State Medical Marijuana Laws

11/10/2020

California voters passed Proposition 215 in 1996, making the Golden State the first in the union to allow for the medical use of marijuana. Since then, 35 more states, the District of Columbia, Guam, Puerto Rico and U.S. Virgin Islands have enacted similar laws.

POST 2020 ELECTION UPDATE: As of Nov. 4 2020, voters in Mississippi and South Dakota approved a measure to regulate cannabis for medical use, bringing the total to 36 states and 4 territories.
 

POST 2020 ELECTION UPDATE: As of Nov. 4, 2020, voters in Arizona, Montana, New Jersey and South Dakota approved measures to regulate cannabis for adult-use.  This brings the total to 15 states and 3 territories.

A total of 36 states, District of Columbia, Guam, Puerto Rico and U.S. Virgin Islands have approved comprehensive, publicly available medical marijuana/cannabis programs. (See Table 1 below for more information.) 

Approved measures in 11 states allow use of "low THC, high cannabidiol (CBD)" products for medical reasons in limited situations or as a legal defense.  (See Table 2 below for more information). Low-THC programs are not counted as comprehensive medical marijuana programs. NCSL uses criteria similar to other organizations tracking this issue to determine if a program is "comprehensive": 

  1. Protection from criminal penalties for using marijuana for a medical purpose.
  2. Access to marijuana through home cultivation, dispensaries or some other system that is likely to be implemented.
  3. It allows a variety of strains or products, including those with more than "low THC."
  4. It allows either smoking or vaporization of some kind of marijuana products, plant material or extract.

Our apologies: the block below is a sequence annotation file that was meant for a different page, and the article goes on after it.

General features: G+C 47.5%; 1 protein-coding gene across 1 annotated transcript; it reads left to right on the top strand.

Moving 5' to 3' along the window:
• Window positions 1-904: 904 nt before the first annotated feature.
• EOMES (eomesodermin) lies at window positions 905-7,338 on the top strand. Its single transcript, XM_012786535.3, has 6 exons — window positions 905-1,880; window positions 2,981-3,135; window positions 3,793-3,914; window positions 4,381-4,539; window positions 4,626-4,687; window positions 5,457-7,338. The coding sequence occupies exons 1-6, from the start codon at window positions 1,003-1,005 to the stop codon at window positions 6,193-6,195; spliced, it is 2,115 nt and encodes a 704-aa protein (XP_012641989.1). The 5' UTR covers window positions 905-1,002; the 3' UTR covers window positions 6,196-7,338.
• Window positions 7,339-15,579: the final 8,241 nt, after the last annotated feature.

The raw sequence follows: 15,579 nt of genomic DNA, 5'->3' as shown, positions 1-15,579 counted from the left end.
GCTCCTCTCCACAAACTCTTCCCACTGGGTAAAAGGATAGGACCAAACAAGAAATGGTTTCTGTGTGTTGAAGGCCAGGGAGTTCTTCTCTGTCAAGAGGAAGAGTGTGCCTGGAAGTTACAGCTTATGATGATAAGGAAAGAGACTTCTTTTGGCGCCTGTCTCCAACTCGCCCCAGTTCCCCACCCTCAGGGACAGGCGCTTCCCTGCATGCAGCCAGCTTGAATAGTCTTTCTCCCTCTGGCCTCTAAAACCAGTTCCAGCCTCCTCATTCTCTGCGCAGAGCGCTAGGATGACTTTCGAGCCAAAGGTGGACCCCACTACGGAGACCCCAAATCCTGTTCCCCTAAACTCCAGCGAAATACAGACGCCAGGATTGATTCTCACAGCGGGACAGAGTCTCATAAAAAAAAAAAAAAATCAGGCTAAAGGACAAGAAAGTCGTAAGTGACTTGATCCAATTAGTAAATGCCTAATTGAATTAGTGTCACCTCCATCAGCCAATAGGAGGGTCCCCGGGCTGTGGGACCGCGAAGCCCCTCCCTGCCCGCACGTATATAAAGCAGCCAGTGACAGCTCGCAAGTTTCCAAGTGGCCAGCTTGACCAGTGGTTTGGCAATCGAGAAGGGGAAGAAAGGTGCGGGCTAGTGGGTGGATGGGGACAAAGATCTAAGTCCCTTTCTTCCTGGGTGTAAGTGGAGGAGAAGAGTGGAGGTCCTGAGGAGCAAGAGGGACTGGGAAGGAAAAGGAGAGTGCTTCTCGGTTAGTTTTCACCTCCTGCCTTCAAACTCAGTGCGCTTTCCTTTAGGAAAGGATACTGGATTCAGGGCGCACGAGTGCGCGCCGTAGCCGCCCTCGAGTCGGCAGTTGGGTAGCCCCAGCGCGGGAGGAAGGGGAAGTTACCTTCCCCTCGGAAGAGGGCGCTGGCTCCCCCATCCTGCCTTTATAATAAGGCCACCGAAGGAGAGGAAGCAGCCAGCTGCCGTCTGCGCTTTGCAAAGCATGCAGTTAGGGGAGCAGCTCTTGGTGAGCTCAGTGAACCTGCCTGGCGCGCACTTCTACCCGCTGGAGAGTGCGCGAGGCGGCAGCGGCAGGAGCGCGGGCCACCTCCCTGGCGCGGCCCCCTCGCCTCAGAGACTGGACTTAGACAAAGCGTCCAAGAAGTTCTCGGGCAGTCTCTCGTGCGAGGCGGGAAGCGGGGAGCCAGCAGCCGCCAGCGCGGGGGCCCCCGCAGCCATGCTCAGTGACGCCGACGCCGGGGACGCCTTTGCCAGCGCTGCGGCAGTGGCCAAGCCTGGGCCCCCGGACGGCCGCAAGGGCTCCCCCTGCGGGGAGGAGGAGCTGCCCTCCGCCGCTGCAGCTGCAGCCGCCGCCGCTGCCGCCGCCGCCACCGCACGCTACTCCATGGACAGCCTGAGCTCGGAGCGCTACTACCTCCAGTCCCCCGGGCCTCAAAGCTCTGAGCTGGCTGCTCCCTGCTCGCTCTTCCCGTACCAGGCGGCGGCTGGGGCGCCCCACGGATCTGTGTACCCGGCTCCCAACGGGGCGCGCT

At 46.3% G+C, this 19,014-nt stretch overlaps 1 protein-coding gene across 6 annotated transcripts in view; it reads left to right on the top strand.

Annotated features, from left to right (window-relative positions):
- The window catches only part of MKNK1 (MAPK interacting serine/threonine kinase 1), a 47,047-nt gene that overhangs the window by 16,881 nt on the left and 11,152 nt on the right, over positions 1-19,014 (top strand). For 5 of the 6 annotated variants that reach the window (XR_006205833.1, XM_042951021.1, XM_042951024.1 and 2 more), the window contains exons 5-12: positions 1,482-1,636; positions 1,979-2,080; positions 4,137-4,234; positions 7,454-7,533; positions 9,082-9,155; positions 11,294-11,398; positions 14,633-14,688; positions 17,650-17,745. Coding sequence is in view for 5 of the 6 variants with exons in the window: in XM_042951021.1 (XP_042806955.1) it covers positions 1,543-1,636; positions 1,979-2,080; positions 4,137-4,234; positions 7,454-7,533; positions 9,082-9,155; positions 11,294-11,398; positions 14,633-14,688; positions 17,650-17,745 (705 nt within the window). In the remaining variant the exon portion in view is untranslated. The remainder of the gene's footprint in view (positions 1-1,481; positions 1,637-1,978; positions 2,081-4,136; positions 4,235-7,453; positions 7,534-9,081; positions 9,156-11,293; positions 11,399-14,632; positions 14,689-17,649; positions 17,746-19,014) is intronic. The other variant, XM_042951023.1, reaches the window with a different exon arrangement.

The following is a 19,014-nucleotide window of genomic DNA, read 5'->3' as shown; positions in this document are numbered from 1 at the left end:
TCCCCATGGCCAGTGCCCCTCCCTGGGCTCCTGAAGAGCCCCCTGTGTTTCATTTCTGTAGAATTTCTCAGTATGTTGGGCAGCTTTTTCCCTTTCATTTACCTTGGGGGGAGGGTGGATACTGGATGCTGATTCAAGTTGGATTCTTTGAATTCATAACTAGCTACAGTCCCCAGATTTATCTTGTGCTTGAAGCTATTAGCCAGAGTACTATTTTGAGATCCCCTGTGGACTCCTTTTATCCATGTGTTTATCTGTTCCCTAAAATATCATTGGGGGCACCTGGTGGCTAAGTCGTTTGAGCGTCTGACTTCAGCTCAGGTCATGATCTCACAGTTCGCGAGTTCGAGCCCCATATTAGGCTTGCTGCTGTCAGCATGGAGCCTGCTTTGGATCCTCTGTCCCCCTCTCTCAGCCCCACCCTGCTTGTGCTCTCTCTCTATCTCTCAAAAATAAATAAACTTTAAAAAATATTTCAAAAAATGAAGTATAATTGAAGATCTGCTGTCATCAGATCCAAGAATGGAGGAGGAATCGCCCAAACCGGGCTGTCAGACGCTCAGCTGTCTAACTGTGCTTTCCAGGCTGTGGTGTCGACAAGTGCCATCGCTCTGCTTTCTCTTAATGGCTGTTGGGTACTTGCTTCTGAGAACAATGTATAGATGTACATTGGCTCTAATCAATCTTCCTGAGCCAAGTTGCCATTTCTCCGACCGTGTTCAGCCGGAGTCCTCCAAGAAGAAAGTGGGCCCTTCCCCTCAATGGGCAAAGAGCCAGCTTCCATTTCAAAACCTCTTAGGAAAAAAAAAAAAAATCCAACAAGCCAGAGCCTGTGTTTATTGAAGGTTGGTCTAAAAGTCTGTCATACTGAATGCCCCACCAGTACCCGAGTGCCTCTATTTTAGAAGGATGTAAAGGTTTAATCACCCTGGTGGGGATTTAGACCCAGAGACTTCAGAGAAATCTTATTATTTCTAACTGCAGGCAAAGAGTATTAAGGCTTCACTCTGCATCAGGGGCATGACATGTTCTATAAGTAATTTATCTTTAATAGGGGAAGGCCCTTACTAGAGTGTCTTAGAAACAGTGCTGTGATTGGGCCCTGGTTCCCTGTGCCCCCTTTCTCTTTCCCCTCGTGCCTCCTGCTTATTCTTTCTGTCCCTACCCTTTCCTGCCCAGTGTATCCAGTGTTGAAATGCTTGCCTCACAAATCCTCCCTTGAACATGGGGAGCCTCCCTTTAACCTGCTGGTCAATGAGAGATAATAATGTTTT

5. Is not a limited trial program. (South Dakota and Nebraska have limited, trial programs that are not open to the public.)

United States map of State Cannabis Programs

 

Medical Uses of Marijuana

A doctor holds a container of medical marijuana.In response to California's Prop 215, the Institute of Medicine issued a report that examined potential therapeutic uses for marijuana. The report found that: "Scientific data indicate the potential therapeutic value of cannabinoid drugs, primarily THC, for pain relief, control of nausea and vomiting, and appetite stimulation; smoked marijuana, however, is a crude THC delivery system that also delivers harmful substances. The psychological effects of cannabinoids, such as anxiety reduction, sedation, and euphoria can influence their potential therapeutic value. Those effects are potentially undesirable for certain patients and situations and beneficial for others. In addition, psychological effects can complicate the interpretation of other aspects of the drug's effect."